De Beers is bringing its sales activities back to Botswana’s capital Gaborone, it said on Thursday, almost two years after the Covid-19 pandemic forced them to be held in cities including Antwerp and Dubai.
The Anglo American subsidiary had moved its pre-sale viewings – a marketing exercise to showcase its new batch of diamonds – from Botswana in May 2020 when travel restrictions to curb the pandemic prevented its international customers from flying to the Southern African country.
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Customers from across the world fly ten times a year to participate in week-long diamond sales, known as sights, in Botswana, which accounts for 90% of the company’s total annual sales.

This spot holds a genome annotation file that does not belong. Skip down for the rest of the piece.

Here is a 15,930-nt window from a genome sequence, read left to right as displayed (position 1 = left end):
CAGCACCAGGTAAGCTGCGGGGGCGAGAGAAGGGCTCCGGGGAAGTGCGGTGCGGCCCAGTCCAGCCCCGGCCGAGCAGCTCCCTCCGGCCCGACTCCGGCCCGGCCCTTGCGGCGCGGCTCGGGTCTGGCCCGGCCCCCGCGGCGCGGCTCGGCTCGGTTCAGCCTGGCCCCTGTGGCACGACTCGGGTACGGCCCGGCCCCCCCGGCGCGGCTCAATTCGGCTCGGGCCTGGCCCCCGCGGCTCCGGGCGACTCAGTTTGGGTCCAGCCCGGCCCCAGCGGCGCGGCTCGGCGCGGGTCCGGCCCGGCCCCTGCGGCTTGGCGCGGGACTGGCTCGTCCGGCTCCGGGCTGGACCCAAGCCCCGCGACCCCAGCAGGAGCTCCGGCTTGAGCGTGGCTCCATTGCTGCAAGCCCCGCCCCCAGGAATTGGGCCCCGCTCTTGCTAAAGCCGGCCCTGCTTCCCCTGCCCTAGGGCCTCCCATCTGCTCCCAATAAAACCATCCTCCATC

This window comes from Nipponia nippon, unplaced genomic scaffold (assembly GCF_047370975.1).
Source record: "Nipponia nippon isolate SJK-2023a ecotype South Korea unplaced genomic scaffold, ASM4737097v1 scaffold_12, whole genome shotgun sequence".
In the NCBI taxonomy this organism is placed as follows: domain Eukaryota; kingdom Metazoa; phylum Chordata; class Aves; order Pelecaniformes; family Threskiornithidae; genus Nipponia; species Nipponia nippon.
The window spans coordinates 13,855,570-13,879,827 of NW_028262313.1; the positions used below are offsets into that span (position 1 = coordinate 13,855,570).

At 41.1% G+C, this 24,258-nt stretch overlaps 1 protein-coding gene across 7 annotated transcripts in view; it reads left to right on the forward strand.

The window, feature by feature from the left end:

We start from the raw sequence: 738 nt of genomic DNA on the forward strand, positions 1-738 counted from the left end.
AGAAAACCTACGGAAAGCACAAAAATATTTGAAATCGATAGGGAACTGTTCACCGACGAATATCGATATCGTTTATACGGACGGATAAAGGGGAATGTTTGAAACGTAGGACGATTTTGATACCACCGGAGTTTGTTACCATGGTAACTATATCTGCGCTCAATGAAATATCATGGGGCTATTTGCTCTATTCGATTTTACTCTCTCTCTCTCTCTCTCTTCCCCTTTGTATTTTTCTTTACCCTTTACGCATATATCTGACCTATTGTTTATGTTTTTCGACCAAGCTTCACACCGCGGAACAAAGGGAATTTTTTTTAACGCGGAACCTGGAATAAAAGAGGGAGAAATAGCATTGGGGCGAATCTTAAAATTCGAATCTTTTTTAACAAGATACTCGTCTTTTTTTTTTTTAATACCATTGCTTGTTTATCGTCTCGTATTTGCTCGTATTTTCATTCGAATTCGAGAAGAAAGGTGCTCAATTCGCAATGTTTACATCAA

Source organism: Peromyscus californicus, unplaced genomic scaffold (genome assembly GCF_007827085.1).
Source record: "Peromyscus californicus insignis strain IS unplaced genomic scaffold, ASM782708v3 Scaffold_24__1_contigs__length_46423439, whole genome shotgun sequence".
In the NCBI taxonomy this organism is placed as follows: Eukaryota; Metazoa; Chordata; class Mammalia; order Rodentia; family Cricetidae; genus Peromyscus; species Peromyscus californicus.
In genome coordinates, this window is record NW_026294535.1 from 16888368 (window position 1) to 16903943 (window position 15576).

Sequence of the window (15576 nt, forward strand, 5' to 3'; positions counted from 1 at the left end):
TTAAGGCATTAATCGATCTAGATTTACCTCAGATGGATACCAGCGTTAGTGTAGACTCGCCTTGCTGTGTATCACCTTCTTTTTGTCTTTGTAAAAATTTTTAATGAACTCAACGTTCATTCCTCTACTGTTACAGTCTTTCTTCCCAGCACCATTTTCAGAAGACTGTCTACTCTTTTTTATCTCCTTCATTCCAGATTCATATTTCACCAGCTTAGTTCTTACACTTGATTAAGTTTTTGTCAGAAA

“From March, we are bringing back the sights to Gaborone and we look forward to meeting again as an industry after a long time,” De Beers Executive Vice-President Diamond Trading Paul Rowley told a press briefing.
“We will of course maintain some flexibility for some customers who will still not be able to come to Botswana.”
The return is expected to bring in valuable foreign exchange to Botswana, which had lost out additional earnings from travel, hospitality and ancillary services, even though sales income still came to the country.
The majority of diamond mining in the country is done by Debswana, a company jointly held by De Beers and the Botswana government, which sells 75% of the diamonds mined to De Beers. The remaining 25% of the diamonds is sold to state-owned Okavango Diamond Company.
Apart from the large business delegations who visit the country ten times a year, the pre-sale viewings are known to attract more than 100 high net worth diamond magnates who spend heavily in the country.